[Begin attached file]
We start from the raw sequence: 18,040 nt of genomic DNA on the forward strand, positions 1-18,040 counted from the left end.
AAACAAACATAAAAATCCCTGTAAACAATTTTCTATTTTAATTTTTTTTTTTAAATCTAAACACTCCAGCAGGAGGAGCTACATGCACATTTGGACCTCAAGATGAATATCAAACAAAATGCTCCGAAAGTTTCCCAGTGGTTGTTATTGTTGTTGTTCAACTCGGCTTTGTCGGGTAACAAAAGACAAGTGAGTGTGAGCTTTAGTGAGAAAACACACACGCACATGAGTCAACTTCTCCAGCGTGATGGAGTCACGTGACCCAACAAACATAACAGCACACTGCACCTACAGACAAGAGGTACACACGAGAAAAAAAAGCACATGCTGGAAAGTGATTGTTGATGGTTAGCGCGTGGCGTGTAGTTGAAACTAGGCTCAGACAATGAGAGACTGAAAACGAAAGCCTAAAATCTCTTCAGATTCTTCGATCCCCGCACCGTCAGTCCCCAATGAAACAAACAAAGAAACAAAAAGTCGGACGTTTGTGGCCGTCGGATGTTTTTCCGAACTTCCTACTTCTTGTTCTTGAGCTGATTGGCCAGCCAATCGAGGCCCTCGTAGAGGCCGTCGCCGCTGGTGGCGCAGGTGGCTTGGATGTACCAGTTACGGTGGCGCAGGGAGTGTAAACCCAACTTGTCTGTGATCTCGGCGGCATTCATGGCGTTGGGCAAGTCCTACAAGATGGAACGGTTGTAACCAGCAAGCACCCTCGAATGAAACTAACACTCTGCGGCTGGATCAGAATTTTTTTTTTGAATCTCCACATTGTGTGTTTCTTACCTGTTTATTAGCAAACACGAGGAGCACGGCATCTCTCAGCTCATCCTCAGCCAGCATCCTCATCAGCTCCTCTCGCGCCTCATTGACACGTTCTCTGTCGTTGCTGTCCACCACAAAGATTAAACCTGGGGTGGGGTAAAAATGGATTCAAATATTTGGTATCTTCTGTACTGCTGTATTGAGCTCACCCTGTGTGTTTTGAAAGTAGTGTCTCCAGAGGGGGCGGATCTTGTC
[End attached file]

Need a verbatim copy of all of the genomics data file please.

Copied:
We start from the raw sequence: 18,040 nt of genomic DNA on the forward strand, positions 1-18,040 counted from the left end.
AAACAAACATAAAAATCCCTGTAAACAATTTTCTATTTTAATTTTTTTTTTTAAATCTAAACACTCCAGCAGGAGGAGCTACATGCACATTTGGACCTCAAGATGAATATCAAACAAAATGCTCCGAAAGTTTCCCAGTGGTTGTTATTGTTGTTGTTCAACTCGGCTTTGTCGGGTAACAAAAGACAAGTGAGTGTGAGCTTTAGTGAGAAAACACACACGCACATGAGTCAACTTCTCCAGCGTGATGGAGTCACGTGACCCAACAAACATAACAGCACACTGCACCTACAGACAAGAGGTACACACGAGAAAAAAAAGCACATGCTGGAAAGTGATTGTTGATGGTTAGCGCGTGGCGTGTAGTTGAAACTAGGCTCAGACAATGAGAGACTGAAAACGAAAGCCTAAAATCTCTTCAGATTCTTCGATCCCCGCACCGTCAGTCCCCAATGAAACAAACAAAGAAACAAAAAGTCGGACGTTTGTGGCCGTCGGATGTTTTTCCGAACTTCCTACTTCTTGTTCTTGAGCTGATTGGCCAGCCAATCGAGGCCCTCGTAGAGGCCGTCGCCGCTGGTGGCGCAGGTGGCTTGGATGTACCAGTTACGGTGGCGCAGGGAGTGTAAACCCAACTTGTCTGTGATCTCGGCGGCATTCATGGCGTTGGGCAAGTCCTACAAGATGGAACGGTTGTAACCAGCAAGCACCCTCGAATGAAACTAACACTCTGCGGCTGGATCAGAATTTTTTTTTTGAATCTCCACATTGTGTGTTTCTTACCTGTTTATTAGCAAACACGAGGAGCACGGCATCTCTCAGCTCATCCTCAGCCAGCATCCTCATCAGCTCCTCTCGCGCCTCATTGACACGTTCTCTGTCGTTGCTGTCCACCACAAAGATTAAACCTGGGGTGGGGTAAAAATGGATTCAAATATTTGGTATCTTCTGTACTGCTGTATTGAGCTCACCCTGTGTGTTTTGAAAGTAGTGTCTCCAGAGGGGGCGGATCTTGTC